- E&P Spending Outside North America [252,022 bytes]
- Canadian E&P spending [197,938 bytes]
- Breakout of U.S. spending [336,985 bytes]
According to the firm's annual survey of upstream spending, global E&P outlays will decline by 11% in 1999 from 1998's level.
"This will be...only the second time in the 38 years for which we have reliable data that spending will decline by over 10% from the prior year," said the analyst. "It will also mark the reversal of 6 years of growth in demand for the oil industry. Furthermore, the tone of our discussions with 175 E&P companies reflects the most tentative and uncertain sentiment in the industry for at least a decade."
How 1998 spending changedMacroeconomic factors depressed global oil demand last year, contributing to the lowest oil prices, in real terms, in 25 years, says Salomon. This drove the petroleum industry to make severe midyear corrections in spending in 1998.
Although, at the time of last year's survey, growth of 8.4% was projected for U.S. upstream spending in 1998, Salomon estimates 1998 outlays dropped 0.2% vs. 1997 (OGJ, Mar. 23, 1998, p. 46).
In Canada, the 1998 survey indicated that spending would rise by 6.7% in 1998. Based on late-year data, however, 1998 upstream outlays there are now expected to be 18.5% less than in 1997.
Spending in 1998 outside the U.S. and Canada was 13.5% greater than for the previous year, in contrast with the 14.4% increase projected 1 year ago.
"Very few in the industry anticipated that we would see WTI price fall below $11 in 1998, and our respondents are clearly reluctant to plan on a quick reversal," said Salomon Smith Barney.
"The unexpectedly sharp decline and persistent oil price weakness have caused a dislocation in exploration and development programs that began in the latter half of 1998. One of the results of this dislocation is the wave of consolidation that is taking place in the E&P industry, including Exxon Mobil, British Petroleum-Amoco, Kerr-McGee-Oryx, Ocean Energy-Seagull, and as yet unannounced combinations (see related story, p. 38)."
Survey results for 1999Salomon surveyed 175 E&P companies to assess their upstream spending plans for 1999. The data do not include spending for acquisitions, says Salomon, which has adjusted its reporting to reflect the effects of acquisitions that occurred during the past year.
According to the results of the most recent survey, the U.S. will show the largest decline in upstream spending, with a decrease of 20.9%. Activity in Canada is expected to decline 3.6%, and spending outside the U.S. and Canada is projected to decline 6.9%.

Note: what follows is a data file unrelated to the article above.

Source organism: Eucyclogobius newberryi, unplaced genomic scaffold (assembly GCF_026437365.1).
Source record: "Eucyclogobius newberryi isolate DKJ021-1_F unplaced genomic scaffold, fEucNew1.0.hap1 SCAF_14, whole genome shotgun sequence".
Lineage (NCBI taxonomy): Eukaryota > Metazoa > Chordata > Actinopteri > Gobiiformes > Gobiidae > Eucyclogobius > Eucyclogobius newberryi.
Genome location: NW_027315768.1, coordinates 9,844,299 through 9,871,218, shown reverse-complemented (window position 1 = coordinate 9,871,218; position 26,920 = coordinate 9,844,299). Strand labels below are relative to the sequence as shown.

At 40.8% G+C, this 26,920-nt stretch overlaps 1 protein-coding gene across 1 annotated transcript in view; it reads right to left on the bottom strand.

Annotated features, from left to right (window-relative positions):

The declines contrast sharply with the increases expected 1 year ago. At that time, spending increases for 1998 were projected to be 6.1% in the U.S., 6.7% in Canada, and 14.4% elsewhere.
The 175 firms surveyed this year plan total global E&P expenditures of $79.2 billion in 1999 vs. $89.0 billion in 1998. Of total spending, 28% will be on projects in the U.S., 9% in Canada, and 63% outside of those two countries.
The surveyed companies' 1999 spending plans are based on an average WTI price assumption of $14.67/ bbl, down by more than $4/bbl vs. 1998 plans.
For the companies in Salomon's survey, E&P expenditures outside the U.S. and Canada are expected to total $49.8 billion for 1999 vs. $53.6 billion last year (see top table, p. 53).
"The (spending) plan for 1999 marks the end of 4 straight years of double-digit growth in spending outside (the U.S. and Canada)," said Salomon, "suggesting that surplus capacity issues thatellipseplagued (U.S. and Canadian) oil markets in 1998 are set to spread overseas."
In Canada, upstream outlays are projected to decline to $7.3 billion in 1999 from $7.6 billion in 1998 (see bottom table, p. 53).
"(The) dramatic decline in (Canadian spending for) 1998 we believe is the principal reason that spending reductions planned for 1999 are so modest," said Salomon Smith Barney. "In addition, increased spending offshore the East Coast of Canada, driven by project timing, is masking more severe declines in traditional sectors."
In the U.S., E&P spending is expected to total $22.1 billion this year, a decline from $27.9 billion in 1998 (see table, this page).
Spending by the 111 independent firms surveyed is expected to decline to $10.3 billion from $13.4 billion in 1998, a fall of 22.8%. The 15 major oil companies with significant U.S. activity are expecting a 19.1% decrease in U.S. spending this year, to $11.7 billion from $14.5 billion in 1998.
"Despite the large reduction in expected U.S. spending, the Gulf of Mexico is still far and away considered the area of greatest exploration potential, while regions that are experiencing financial instability, such as Asia-Pacific and the former Soviet Union, lost significant standing in this category," said the analyst.
Key trendsSalomon Smith Barney noted several important observations based on responses to its survey. Among these are:
- Expenditure reductions are surprisingly balanced between exploration and development.
- Cash flow and commodity prices have displaced attractive drilling prospects as the most important determinants of spending.
- Spending plans for 1999 are significantly more sensitive to changes in oil and gas prices than in previous years.
Salomon also expects continued industry consolidation to further soften demand for oil services. "The (survey) results reinforce our view that 1999 will be one of the most difficult for oil service companies in recent memory."
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